The answer to this begins in the Prologue where God says he is convinced Faust will always choose right regardless of Mephistopheles temptations. In fact, it is God who turns Mephistopheles' attention to Faust and lays the conditions for his wager with Mephistopheles (the first of two wagers in Faust):
God: Do you know, Faust?
Mephistopheles: The Doctor?
God: My servant, first! [...]
Though he’s still confused at how to serve me,
Mephistopheles: What do you wager?
Faust's transcendence begins immediately after losing Euphorion and Helen. Faust is left alone. Helen's garments evaporate to mist. On that mist, Faust is flying on a cloud over land and sea. When atop the mountains where the cloud deposits him, he turns his thoughts to helping mankind, to doing "what Men need," Faust refocuses Mephistopheles on a world-oriented vision: "That’s my desire, so be brave and promote it!"
Phorkyas (To Faust.)
[Keep the] Noble gift for yourself, and soar on high:
It will carry you quickly from the lowest
(Helen’s garments dissolve in mist, surround Faust, lift him into the air, and drift away with him.)
The old couple, Baucis and Philemon, allows a demonstration of how Faust is now transcended and separated from Mephistopheles, despite all that has gone before. The demonstration gives substance to Faust's reproach of Mephistopheles for destroying the cottage and the couple and to his yearning to let go of magic as expressed in his encounter with Care: "Take care: of magic spells show not a trace."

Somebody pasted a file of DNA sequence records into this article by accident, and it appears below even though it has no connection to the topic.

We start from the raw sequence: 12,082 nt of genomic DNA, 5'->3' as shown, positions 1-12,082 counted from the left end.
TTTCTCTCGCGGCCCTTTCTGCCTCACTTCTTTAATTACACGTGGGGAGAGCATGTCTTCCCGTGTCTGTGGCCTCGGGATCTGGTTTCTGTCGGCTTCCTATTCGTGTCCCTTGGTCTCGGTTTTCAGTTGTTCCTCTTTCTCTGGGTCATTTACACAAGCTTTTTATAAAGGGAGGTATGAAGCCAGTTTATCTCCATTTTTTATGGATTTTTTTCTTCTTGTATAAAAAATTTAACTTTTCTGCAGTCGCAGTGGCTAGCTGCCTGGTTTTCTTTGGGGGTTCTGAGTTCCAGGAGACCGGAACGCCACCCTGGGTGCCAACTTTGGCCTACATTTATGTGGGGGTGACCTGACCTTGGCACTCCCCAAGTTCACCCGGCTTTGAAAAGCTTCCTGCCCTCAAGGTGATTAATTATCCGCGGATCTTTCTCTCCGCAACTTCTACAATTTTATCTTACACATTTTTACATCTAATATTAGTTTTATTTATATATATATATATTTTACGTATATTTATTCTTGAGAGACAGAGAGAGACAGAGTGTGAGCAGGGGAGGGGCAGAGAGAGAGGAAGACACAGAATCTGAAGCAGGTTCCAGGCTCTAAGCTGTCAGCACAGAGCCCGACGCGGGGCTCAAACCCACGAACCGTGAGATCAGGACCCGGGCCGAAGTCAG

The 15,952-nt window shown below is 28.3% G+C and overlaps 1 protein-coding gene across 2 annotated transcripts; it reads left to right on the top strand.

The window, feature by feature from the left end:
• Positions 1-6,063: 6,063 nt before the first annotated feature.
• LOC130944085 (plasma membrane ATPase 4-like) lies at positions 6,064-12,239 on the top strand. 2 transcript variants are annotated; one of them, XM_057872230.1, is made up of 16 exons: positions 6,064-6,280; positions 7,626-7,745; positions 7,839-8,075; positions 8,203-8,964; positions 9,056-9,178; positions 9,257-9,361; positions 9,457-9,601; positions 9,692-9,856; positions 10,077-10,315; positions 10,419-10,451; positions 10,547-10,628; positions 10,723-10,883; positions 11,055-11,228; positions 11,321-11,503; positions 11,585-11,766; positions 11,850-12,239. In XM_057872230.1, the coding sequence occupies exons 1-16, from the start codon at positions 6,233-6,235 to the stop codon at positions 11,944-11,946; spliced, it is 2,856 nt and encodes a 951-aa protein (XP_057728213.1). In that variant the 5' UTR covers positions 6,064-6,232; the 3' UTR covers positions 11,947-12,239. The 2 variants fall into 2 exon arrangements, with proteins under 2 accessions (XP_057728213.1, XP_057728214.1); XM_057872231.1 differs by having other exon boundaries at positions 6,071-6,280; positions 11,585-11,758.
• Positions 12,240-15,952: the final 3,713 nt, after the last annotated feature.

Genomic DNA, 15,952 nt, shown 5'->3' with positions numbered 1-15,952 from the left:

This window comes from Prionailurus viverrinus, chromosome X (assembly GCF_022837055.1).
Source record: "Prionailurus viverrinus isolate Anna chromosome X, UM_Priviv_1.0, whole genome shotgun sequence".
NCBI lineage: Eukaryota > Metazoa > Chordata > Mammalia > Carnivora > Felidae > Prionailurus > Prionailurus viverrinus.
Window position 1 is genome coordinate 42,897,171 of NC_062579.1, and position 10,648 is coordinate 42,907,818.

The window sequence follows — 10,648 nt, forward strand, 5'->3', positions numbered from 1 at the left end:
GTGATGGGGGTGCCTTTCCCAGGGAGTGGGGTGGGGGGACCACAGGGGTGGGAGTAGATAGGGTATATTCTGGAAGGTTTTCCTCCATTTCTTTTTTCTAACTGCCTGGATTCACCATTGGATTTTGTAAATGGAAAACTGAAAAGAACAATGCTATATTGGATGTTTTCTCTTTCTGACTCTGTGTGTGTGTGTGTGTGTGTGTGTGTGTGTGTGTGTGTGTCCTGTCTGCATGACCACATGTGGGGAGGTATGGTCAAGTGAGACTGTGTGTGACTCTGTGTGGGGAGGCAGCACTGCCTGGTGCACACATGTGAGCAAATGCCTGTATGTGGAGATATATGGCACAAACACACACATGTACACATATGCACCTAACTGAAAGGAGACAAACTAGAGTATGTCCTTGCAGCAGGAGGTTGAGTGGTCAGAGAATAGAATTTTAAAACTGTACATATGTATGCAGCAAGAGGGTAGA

The couple's purpose is to demonstrate Faust's transcended state; to confirm his rejection of magic; to affirm his reconnection to living, thus rejecting the quest for ultimate knowledge; and to demonstrate Faust's final separation from and rejection of Mephistopheles.
Faust: If I could banish Sorcery from my track,
Unlearn the magic-spells that draw me back, 11405
And stand before you, Nature, as mere Man,
Their presence make Goethe's thematic point of redemption plausible. God wins the wager. Faust rejects evil and embraces good. Thus Gretchen's prayers for Faust may be granted and Faust snatched from the hands of demons even on the other side of death:
God: A good man, in his darkest yearning,
Is still aware of virtue’s ways.
Baucis and Philemon represent the point of where Faust can begin to achieve salvation. If Goethe does not include them, Faust's depravity can continue unabated. It is Baucis and Philemon that demonstrate how Faust's desire to appropriate the world in accordance to his own subjectivity is hollow if it is not rooted in something more transcendent than individual gain. In Baucis and Philemon, Faust becomes cognizant of his own capacity for evil and sparks a change in his being, a pivot towards salvation from the negation and condemnation that had been a part of his identity. Goethe's inclusion of Baucis and Philemon also serves to remind us that there is good in the world. Faust's own obsession with contingency and replacing transcendence with his own notion of self is not the only mode of being in consciousness. Baucis and Philemon and their transcendent love of what they believe is right reminds the reader, and eventually Faust, there there is good in this world and the presence of good in the modern setting, however small it might be, could very well be enough to trigger change in ensuring that the nature of our own being is reflective of this good both in the world and outside of it. In Baucis and Philemon, the divinity that is within human beings becomes painfully present to Faust, causing him to lose his sight and begin the process of his own salvation. This is not as likely without Baucis and Philemon.